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2013 Legacy Battery Issue

jimt2jimt2 Posts: 7
edited December 2013 in Subaru
I have had to jump start a new Legacy 2.5i With NAV 3 times and the car is 2 months old. Each time I was waiting to pick up my kids with the key in accessory mode the headlights off and the car off. After 10-15 mins the battery dies and the car won't start. I took it back to the dealer. Said nothing tested wrong with the battery or alternator. I had him put the key in and turn on the radio and wait 15 mins. The car did start but he definitely hear the motor barely crank. He could not replace my battery however, because no fault code existed. After talking some more to him he called Subaru tech line- they told him 'there is only a 490 amp battery in that car and if you put a new battery in the same thing will happen- it will die again. Subaru recommends you keep the car running if you want to listen to the radio. The NAV dashboard takes too much power and can kill the battery very quickly." wow ! what a brilliant design ! I measured with an amp meter myself at home- it DOES take 8.66 amps when the engine is off and the radio (and dash) are on. OK- so why don't they put in a battery that is bigger than a lawn mower battery ! Come on Subaru ! So I went to Sears and bought a new $135 battery with more reserve power for my new car from Subaru with 1300 miles on it. I guess "Love is what makes a Subaru" and not "Brains" to design one that any normal person would use. Very disappointing. Anyone else have this problem ? Should be a recall- and they should put bigger batteries in them.


  • xwesxxwesx Fairbanks, AlaskaPosts: 11,148
    The cold-cranking amps available on Subaru's batteries have left a lot to be desired for a long, long time. They are excellent batteries (in terms of life).... they just aren't up to the task of extreme cold weather or heavy draw.

    Keep in mind, though, that car batteries are generally starting batteries. They aren't designed for a lot of draw while the car is off. If you will frequently use the car in applications where the battery is being used without the engine running, you might consider getting a deep cycle battery for it. Optima makes their "yellow top" line for automotive deep cycle applications. They'll run you ~$200, but that's small change over the life of the unit, especially for peace of mind.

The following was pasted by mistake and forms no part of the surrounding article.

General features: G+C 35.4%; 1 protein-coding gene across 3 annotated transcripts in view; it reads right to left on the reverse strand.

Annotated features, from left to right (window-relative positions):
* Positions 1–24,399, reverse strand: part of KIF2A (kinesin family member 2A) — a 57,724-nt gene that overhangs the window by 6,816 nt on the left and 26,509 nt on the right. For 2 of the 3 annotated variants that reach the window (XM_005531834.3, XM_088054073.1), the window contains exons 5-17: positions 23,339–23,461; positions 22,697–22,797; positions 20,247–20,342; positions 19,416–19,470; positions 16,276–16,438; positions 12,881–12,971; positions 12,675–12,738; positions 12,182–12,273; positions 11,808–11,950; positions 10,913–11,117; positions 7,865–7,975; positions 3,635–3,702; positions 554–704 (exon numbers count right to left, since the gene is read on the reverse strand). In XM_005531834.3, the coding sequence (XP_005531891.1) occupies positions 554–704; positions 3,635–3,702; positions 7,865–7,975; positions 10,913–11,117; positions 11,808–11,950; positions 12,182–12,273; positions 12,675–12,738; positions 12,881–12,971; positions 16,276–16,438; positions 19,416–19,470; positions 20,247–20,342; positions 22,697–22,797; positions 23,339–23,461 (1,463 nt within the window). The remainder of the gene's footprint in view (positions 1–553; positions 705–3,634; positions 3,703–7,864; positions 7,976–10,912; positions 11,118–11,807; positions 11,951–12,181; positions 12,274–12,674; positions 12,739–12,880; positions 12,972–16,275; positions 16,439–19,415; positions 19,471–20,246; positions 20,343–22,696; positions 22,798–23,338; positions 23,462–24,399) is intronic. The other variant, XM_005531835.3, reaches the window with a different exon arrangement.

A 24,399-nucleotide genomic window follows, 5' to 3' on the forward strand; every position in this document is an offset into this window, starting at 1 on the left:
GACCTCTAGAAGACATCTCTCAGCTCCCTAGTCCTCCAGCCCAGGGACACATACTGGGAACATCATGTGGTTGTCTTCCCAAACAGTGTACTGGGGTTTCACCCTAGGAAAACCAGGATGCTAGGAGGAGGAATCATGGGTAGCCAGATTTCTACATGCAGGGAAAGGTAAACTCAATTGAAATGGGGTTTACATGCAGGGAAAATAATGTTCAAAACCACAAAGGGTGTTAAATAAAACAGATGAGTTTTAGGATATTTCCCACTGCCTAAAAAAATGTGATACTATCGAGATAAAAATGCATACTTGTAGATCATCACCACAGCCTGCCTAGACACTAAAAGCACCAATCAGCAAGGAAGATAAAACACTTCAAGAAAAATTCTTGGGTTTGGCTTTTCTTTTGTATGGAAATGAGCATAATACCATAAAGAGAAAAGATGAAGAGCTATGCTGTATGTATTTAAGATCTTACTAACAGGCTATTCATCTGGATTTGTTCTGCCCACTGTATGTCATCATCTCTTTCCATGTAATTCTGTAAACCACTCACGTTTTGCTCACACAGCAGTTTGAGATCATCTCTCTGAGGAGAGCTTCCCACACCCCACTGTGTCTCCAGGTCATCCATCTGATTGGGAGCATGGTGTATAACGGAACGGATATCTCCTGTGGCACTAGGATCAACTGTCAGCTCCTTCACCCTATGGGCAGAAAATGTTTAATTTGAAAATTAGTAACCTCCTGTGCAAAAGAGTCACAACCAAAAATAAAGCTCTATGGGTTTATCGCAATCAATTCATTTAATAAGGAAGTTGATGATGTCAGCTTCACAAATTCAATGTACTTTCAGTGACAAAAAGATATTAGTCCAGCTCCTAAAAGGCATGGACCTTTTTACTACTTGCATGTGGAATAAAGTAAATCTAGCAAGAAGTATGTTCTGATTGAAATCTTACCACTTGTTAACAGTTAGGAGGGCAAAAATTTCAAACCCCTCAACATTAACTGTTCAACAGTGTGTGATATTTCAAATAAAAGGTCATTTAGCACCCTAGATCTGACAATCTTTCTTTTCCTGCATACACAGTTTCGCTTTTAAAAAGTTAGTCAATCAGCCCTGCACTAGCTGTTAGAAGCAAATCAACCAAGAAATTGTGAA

Another option is to get a trickle charger and apply it on a full charge cycle weekly. There is no way that the battery in your car is being fully charged by the engine running alone unless you are driving for hours at a time, so your battery is operating in a continually weakened state. That will not only shorten its lifespan, but also make it more prone to letting you down when you stress it as you noted above.
    2014 Audi Q7 TDI, 2008 and 2013 Subaru Forester(s), 1969 Chevrolet C20 Pickup, 1969 Ford Econoline 100, 1976 Ford F250 Pickup
  • jimt2jimt2 Posts: 7
    Thank you. Your response if very helpful and informative. I just never had a car where the accessory draw is so much that it can kill a battery so quickly. Not a great design for the real world, but it's clear what is happening. thx
  • My husband has a 2013 Subaru Legacy, and we have noticed that on days where the temperature is below 35 degrees Fahrenheit or so, it is having trouble starting. It cranks for about 7-10 seconds prior to starting, or will not start until after a few attempts. We have owned the car for about a year, and did not notice this problem last winter.

    So far, we have taken it back to the Subaru Dealer twice. The first time, they told us they found nothing wrong with the car. The second time, they tried draining and recharging the battery. Our car is still having issues starting, and we are not sure where to turn to next. Is this a known issue with Subaru Legacy? Our car is still under warranty, so any advice would be appreciated.

    Thank you!
  • xwesxxwesx Fairbanks, AlaskaPosts: 11,148
    Do you pause between turning the car to the "on" position and your attempts to start? Particularly went it is cold (like 20F or colder), this can sometimes be a problem with our Subarus. If you put it to "on" and give the car's fuel pump a chance to prime and pressurize, it may start easier. You don't have to give it a lot of time. I tend to put the car to "on," then fasten my seatbelt, then start. With this technique, they never miss a beat even on the coldest days, and our days will sometimes be as cold as -55F.
    2014 Audi Q7 TDI, 2008 and 2013 Subaru Forester(s), 1969 Chevrolet C20 Pickup, 1969 Ford Econoline 100, 1976 Ford F250 Pickup
  • bpeeblesbpeebles Posts: 4,085

    I agree with the last appender. Our last car was a VW Diesel that REQUIRED one to wait for the pre-heater sequence to complete before cranking the engine. When we got our new Subie, we continued the same process of pausing before actually cranking the engine. (Just wait for the gauges to do their thing and return to 'zero') Subie starts on the very coldest Vermont mornings within 2 seconds of cranking.

  • The original post has more to do with the reserve capacity on the battery instead of the cold cranking amps or CCA's. The reserve capacity is the number of minutes a battery fully charged at 80° F will discharge 25 amps until it drops below 10.5 volts. That's why your battery was needing jumped after sitting in accessory, as the dealer had said. The alternator wasn't putting any charge back into the battery because the engine wasn't running. I'd suggest going to Auto Zone or somewhere and getting the battery with the highest reserve capacity while still staying in your battery group size. 
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